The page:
Genuine love is rarely an emotional space where needs are instantly gratified. To know love we have to invest time and commitment…’dreaming that love will save us, solve all our problems or provide a steady state of bliss or security only keeps us stuck in wishful fantasy, undermining the real power of the love — which is to transform us.’ Many people want love to function like a drug, giving them an immediate and sustained high. They want to do nothing, just passively receive the good feeling. — bell hooks (via queerfatfemme)
(Source: quelowat, via jessiedress)
I fucking love leaves
(Source: darylwatson, via erinkyan)
I feel silly explaining it. most recent one out of nine, the only one that’s not going to receive any colors, it’s plain but I love it.
My bestfriend and I have been talking about getting something together… one day we went for it and that’s what came out.
Alright. I’ve been seeing A LOT about the woman who was beat up in a McDonald’s in Baltimore. I’m sure you all have, too. There is a lot of controversy surrounding the incident because the victim, Chrissy, is transgender. Queer media sources are doing everything they can to publicize this awful incident as a hate crime. All of the articles I’ve read make it sound like she was beaten because of her gender expression. They all describe her as a trans woman, and not just a woman.
But have any of you seen the interview with Chrissy? She says that the girls attacked her because they thought she was trying to “talk to” one of their boyfriends. Not because she was trying to use the women’s restroom, like the articles say. She says that she did try to use the restroom but they wanted her to buy something first. Chrissy expresses disappointment that her gender identity is being dragged into the situation at all. She does not seem to think it was a hate crime influenced by her being transgender. However, the employee who recorded the crime did make a transphobic remark after the incident. None of the attackers did, to my knowledge.
A lot of people are really upset that the people working on the case are saying there’s not enough evidence for it to be considered a hate crime. But is it still a hate crime if they didn’t know she was trans, or is it just the media - and queer communities - refusing to see her as a woman, and only as a transgender person?
(Video interview below)
I’m not that interested in politics at the moment, but I thought this may be of interest to people I’m friends with who are following this case.
MORE TOPLESS TUESDAY
EXCEPT IT’S NOT TUESDAY ANYMORE IN AUSTRALIA (BUT IT DOESN’T MATTER)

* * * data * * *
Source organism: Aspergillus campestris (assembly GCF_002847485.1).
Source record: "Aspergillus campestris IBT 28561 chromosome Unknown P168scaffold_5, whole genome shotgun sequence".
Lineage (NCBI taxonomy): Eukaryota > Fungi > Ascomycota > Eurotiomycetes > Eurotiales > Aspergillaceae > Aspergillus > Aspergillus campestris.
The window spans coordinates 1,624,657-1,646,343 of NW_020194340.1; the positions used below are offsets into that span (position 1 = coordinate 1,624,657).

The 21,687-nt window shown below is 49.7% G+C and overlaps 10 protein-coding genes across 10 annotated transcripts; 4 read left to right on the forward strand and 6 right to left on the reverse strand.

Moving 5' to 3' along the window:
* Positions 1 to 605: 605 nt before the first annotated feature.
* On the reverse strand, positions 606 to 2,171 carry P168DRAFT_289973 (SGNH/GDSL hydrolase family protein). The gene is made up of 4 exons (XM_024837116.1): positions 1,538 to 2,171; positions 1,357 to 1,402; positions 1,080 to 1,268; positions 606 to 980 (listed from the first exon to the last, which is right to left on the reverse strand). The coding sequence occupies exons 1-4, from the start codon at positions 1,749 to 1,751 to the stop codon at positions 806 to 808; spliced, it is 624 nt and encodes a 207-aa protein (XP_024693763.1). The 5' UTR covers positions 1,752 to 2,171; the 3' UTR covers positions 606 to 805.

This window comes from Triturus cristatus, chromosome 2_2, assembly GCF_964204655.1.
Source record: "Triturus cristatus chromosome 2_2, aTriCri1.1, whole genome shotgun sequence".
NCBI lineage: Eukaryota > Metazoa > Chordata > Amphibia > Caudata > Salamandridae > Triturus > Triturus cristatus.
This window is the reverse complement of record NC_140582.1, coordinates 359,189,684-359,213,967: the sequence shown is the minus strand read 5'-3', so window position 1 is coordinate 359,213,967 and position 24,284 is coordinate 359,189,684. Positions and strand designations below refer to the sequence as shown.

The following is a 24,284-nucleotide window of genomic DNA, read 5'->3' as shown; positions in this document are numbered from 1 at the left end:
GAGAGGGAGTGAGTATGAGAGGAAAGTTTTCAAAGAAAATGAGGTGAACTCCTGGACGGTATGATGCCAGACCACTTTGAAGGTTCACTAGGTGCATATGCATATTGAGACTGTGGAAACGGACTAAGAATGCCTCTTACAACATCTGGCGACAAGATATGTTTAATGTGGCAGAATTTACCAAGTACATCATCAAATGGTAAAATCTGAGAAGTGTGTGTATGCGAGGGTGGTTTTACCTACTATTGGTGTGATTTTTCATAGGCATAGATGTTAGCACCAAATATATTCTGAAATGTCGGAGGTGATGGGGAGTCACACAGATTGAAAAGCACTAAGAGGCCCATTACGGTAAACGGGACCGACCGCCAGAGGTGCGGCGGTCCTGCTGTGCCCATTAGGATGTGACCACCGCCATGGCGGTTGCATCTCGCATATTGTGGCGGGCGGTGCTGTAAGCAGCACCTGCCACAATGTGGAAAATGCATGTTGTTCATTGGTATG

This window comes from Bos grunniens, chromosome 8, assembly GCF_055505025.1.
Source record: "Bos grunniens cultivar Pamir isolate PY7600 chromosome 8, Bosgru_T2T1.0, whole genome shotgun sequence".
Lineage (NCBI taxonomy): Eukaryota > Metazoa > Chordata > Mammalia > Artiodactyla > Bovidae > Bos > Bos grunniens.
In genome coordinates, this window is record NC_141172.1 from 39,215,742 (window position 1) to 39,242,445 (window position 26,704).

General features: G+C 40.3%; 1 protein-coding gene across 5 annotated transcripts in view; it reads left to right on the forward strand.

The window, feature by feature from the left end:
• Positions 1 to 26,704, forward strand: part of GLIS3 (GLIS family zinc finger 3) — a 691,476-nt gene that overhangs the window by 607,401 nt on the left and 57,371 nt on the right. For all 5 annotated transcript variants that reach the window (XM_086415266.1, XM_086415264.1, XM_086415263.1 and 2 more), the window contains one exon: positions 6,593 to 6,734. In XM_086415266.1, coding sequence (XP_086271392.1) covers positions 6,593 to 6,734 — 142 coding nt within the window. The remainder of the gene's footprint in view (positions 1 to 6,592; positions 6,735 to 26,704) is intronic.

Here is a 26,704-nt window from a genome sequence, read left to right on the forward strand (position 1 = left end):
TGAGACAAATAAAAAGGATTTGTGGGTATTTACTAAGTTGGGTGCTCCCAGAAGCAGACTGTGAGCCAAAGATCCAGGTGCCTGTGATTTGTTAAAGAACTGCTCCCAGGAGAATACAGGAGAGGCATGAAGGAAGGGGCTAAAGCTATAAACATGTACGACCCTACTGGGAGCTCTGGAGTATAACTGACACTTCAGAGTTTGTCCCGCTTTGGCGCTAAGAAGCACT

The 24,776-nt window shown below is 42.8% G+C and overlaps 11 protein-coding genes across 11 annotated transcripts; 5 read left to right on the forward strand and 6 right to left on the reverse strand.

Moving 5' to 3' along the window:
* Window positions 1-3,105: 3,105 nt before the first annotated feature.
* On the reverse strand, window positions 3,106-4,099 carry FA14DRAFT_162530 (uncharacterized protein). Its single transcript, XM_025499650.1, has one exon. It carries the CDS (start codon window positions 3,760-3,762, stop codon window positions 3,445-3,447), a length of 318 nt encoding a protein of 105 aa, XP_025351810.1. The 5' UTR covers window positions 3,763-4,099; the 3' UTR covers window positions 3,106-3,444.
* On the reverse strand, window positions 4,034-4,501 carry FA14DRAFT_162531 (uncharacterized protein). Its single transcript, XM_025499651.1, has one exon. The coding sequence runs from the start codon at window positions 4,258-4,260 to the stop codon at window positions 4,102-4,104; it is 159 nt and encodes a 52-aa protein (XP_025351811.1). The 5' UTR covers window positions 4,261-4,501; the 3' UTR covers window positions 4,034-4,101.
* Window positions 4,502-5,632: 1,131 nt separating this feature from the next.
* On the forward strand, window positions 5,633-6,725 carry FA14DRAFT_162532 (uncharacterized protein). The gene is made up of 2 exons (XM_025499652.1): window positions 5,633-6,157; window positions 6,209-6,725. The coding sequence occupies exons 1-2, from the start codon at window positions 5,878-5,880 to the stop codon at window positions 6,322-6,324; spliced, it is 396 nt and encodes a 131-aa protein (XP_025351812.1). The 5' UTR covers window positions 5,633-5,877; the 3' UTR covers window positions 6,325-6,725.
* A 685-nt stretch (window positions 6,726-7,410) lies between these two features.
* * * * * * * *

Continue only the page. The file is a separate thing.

This photo is titled, “That time I forgot how to wear neckties.”
What we found was that in G-rated movies, for every one female character, there were three male characters. If it was a group scene, it would change to five to one, male to female.
Of the female characters that existed, the majority are highly stereotyped and/or hypersexualized. To me, the most disturbing thing was that the female characters in G-rated movies wear the same amount of sexually revealing clothing as the female characters in R-rated movies.
And then we looked at aspirations and occupations and things like that. Pretty much the only aspiration for female characters was finding romance, whereas there are practically no male characters whose ultimate goal is finding romance. The No. 1 occupation was royalty. Nice gig, if you can get it. And we found that the majority of female characters in animated movies have a body type that can’t exist in real life. So, the question you can think of from all this is: What message are we sending to kids? —
Geena Davis (via reelaroundthefountain)
I will forever love her for “The Long Kiss Goodnight”. Rock on, Geena.
Tell me again who thinks women and men are equal in America?
I know this is true, but in interests of promoting some cartoons/G movies where girls do something other than find romance, for parents and aunts/uncles/cousins/babysitters who need good kids media, I have some suggestions.
Monsters VS Aliens (age 8-12) - Ginormica/Susan is the main character and she learns to reject her romantic story in favour of a story where she gets to kick arse.
The Tinkerbelle movies (age 3-7) - Romance isn’t a plot line at all, and Tinkerbelle’s primary concern is her career as a mechanic/tinker fairy.
The Road to El Dorado (age 12-16) - This movie is actually problematic in a lot of ways, particularly because it focuses on two men, and Chel is involved in a romantic subplot and is sexily/revealingly dressed. However, I hesitate to leave Chel out because I found her WONDERFUL when I was 16, and she’s also the only female cartoon character I can think of who has actual sexual agency. Something I think is important for teens to see.
My Little Pony Friendship is Magic (age 3-12) - Its cute, has a variety of female archetypes to choose from who are sweet without being super stereotyped and girly, and puts a value on hard work, studying, being a loyal friend, and learning to do what you love.
Ella Enchanted was ruined by Disney when they made the film, but if you want a book to read aloud to your kids, or something to give to your 8 year old, its a great novel. The heroine breaks the evil spell [SPOILER ALERT] by REFUSING to marry the prince. (Not refusing to kill him like in the movie). Books are easier than films, and anything by Gail Carson-Levine (8-12 yo) is great for kids into princess stories, and also any of the Tamora Pierce novels (12-18) is worth a look.
Ok, the kids media nerd is going to run away now…
(Source: gerutha, via lipglossblackleather-deactivate)
japanese ftm transsexual idol group - girls to men
(Source: butterfly-boy, via genderqueer)
OMG LOOK AT ITS EARS
ha, had to reblog when it popped up in my dash.